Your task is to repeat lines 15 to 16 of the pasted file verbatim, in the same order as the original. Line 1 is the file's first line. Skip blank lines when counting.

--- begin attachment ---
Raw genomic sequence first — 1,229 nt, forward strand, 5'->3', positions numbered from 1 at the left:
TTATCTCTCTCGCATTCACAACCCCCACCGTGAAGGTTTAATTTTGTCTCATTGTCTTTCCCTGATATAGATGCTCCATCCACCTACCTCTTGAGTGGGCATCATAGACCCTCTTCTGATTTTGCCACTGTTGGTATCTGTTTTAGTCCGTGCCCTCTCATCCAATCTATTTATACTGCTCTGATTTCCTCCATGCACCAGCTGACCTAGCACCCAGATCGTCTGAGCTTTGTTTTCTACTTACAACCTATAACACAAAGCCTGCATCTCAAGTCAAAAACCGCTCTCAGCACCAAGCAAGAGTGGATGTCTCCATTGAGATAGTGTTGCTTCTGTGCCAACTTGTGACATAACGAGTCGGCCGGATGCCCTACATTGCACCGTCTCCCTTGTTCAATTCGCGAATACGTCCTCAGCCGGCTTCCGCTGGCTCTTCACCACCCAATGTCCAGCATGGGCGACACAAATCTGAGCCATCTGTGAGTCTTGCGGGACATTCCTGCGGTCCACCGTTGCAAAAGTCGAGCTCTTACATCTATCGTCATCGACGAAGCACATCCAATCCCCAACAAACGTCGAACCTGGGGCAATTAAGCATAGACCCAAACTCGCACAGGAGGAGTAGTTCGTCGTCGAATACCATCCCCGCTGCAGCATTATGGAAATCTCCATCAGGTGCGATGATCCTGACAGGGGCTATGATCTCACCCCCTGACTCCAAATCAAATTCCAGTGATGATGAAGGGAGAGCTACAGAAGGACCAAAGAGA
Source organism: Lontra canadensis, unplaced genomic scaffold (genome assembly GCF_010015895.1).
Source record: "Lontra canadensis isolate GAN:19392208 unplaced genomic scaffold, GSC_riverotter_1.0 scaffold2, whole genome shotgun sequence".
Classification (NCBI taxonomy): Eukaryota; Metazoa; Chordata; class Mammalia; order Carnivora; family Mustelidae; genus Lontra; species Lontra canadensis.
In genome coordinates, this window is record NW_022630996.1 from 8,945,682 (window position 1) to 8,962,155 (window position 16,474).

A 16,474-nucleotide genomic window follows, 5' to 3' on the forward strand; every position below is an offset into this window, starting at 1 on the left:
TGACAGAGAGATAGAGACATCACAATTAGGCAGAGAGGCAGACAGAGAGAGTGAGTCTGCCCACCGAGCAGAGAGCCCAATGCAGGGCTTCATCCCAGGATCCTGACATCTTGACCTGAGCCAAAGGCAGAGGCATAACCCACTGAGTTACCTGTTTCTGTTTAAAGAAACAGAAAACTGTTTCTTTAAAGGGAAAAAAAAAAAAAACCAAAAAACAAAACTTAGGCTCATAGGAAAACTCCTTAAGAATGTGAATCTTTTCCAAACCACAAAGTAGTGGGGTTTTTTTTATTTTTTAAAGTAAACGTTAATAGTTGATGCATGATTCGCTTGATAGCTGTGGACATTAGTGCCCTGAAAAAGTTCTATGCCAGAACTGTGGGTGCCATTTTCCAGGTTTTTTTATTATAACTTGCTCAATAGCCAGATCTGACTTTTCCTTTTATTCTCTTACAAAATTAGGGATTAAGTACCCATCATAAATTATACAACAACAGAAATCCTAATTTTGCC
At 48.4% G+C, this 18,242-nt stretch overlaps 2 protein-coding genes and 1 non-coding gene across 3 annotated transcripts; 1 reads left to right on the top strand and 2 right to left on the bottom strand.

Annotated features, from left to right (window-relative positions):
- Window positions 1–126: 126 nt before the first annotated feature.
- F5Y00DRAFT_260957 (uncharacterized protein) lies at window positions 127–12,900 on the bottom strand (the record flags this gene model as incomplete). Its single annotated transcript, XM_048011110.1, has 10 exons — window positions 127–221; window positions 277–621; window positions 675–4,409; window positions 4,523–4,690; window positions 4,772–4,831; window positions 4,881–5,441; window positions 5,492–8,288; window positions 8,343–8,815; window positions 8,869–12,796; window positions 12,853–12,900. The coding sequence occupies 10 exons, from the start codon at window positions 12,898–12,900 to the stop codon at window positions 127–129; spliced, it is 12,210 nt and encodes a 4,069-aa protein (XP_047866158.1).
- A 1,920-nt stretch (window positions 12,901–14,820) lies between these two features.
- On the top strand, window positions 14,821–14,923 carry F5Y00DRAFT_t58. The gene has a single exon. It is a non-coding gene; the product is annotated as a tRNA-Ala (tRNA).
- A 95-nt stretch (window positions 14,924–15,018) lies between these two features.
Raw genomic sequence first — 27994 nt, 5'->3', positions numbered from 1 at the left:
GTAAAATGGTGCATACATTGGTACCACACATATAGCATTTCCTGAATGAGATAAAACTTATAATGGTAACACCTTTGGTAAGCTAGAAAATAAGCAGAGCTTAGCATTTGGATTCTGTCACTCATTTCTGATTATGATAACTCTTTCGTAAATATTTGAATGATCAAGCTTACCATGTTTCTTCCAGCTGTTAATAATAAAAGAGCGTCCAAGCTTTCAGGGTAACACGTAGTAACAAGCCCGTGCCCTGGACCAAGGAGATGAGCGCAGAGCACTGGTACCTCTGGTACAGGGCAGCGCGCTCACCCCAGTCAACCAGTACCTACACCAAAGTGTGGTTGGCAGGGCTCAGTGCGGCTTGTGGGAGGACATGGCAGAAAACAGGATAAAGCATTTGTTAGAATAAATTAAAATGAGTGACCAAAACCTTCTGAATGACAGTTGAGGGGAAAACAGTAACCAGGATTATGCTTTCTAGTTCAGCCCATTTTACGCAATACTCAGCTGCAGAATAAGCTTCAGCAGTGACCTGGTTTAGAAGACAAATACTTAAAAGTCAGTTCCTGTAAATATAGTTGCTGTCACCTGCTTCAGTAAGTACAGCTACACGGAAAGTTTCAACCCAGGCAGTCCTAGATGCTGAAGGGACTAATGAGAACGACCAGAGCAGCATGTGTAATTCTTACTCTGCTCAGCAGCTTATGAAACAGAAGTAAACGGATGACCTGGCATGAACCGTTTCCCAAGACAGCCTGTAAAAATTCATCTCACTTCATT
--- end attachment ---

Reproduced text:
- A 95-nt stretch (window positions 14,924–15,018) lies between these two features.
Raw genomic sequence first — 27994 nt, 5'->3', positions numbered from 1 at the left: